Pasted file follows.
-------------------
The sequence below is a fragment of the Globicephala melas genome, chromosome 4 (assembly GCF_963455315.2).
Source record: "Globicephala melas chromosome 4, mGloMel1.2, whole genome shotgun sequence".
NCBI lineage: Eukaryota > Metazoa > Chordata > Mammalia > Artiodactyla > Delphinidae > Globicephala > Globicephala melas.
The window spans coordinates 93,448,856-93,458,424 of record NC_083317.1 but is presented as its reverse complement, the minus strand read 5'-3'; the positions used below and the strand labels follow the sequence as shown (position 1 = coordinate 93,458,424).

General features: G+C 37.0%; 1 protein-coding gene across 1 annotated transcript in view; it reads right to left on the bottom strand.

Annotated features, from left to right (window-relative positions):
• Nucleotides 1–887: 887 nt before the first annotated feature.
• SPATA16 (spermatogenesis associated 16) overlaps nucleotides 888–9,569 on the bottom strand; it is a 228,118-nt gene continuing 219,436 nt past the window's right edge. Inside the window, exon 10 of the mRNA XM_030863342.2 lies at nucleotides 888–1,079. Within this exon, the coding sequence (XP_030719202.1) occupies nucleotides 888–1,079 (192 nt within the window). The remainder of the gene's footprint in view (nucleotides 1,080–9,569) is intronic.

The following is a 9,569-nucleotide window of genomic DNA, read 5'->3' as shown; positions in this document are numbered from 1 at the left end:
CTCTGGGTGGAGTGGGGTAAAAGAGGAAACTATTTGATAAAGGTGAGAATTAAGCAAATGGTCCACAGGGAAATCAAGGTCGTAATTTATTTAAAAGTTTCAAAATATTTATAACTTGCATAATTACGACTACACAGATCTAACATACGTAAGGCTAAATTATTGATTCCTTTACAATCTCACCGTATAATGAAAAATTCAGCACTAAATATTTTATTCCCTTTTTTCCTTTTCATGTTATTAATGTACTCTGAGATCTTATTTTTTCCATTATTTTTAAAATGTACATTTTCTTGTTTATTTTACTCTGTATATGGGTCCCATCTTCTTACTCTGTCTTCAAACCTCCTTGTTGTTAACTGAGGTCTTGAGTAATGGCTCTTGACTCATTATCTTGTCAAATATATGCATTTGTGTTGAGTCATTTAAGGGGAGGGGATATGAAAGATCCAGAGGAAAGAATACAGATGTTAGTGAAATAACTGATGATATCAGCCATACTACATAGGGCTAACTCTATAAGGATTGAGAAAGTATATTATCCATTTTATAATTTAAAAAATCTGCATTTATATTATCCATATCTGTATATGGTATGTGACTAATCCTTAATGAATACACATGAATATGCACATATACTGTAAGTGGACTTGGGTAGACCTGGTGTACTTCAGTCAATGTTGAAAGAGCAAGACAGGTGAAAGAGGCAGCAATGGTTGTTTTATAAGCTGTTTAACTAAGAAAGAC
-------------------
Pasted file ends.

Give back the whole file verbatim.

The sequence below is a fragment of the Globicephala melas genome, chromosome 4 (assembly GCF_963455315.2).
Source record: "Globicephala melas chromosome 4, mGloMel1.2, whole genome shotgun sequence".
NCBI lineage: Eukaryota > Metazoa > Chordata > Mammalia > Artiodactyla > Delphinidae > Globicephala > Globicephala melas.
The window spans coordinates 93,448,856-93,458,424 of record NC_083317.1 but is presented as its reverse complement, the minus strand read 5'-3'; the positions used below and the strand labels follow the sequence as shown (position 1 = coordinate 93,458,424).

General features: G+C 37.0%; 1 protein-coding gene across 1 annotated transcript in view; it reads right to left on the bottom strand.

Annotated features, from left to right (window-relative positions):
• Nucleotides 1–887: 887 nt before the first annotated feature.
• SPATA16 (spermatogenesis associated 16) overlaps nucleotides 888–9,569 on the bottom strand; it is a 228,118-nt gene continuing 219,436 nt past the window's right edge. Inside the window, exon 10 of the mRNA XM_030863342.2 lies at nucleotides 888–1,079. Within this exon, the coding sequence (XP_030719202.1) occupies nucleotides 888–1,079 (192 nt within the window). The remainder of the gene's footprint in view (nucleotides 1,080–9,569) is intronic.

The following is a 9,569-nucleotide window of genomic DNA, read 5'->3' as shown; positions in this document are numbered from 1 at the left end:
CTCTGGGTGGAGTGGGGTAAAAGAGGAAACTATTTGATAAAGGTGAGAATTAAGCAAATGGTCCACAGGGAAATCAAGGTCGTAATTTATTTAAAAGTTTCAAAATATTTATAACTTGCATAATTACGACTACACAGATCTAACATACGTAAGGCTAAATTATTGATTCCTTTACAATCTCACCGTATAATGAAAAATTCAGCACTAAATATTTTATTCCCTTTTTTCCTTTTCATGTTATTAATGTACTCTGAGATCTTATTTTTTCCATTATTTTTAAAATGTACATTTTCTTGTTTATTTTACTCTGTATATGGGTCCCATCTTCTTACTCTGTCTTCAAACCTCCTTGTTGTTAACTGAGGTCTTGAGTAATGGCTCTTGACTCATTATCTTGTCAAATATATGCATTTGTGTTGAGTCATTTAAGGGGAGGGGATATGAAAGATCCAGAGGAAAGAATACAGATGTTAGTGAAATAACTGATGATATCAGCCATACTACATAGGGCTAACTCTATAAGGATTGAGAAAGTATATTATCCATTTTATAATTTAAAAAATCTGCATTTATATTATCCATATCTGTATATGGTATGTGACTAATCCTTAATGAATACACATGAATATGCACATATACTGTAAGTGGACTTGGGTAGACCTGGTGTACTTCAGTCAATGTTGAAAGAGCAAGACAGGTGAAAGAGGCAGCAATGGTTGTTTTATAAGCTGTTTAACTAAGAAAGAC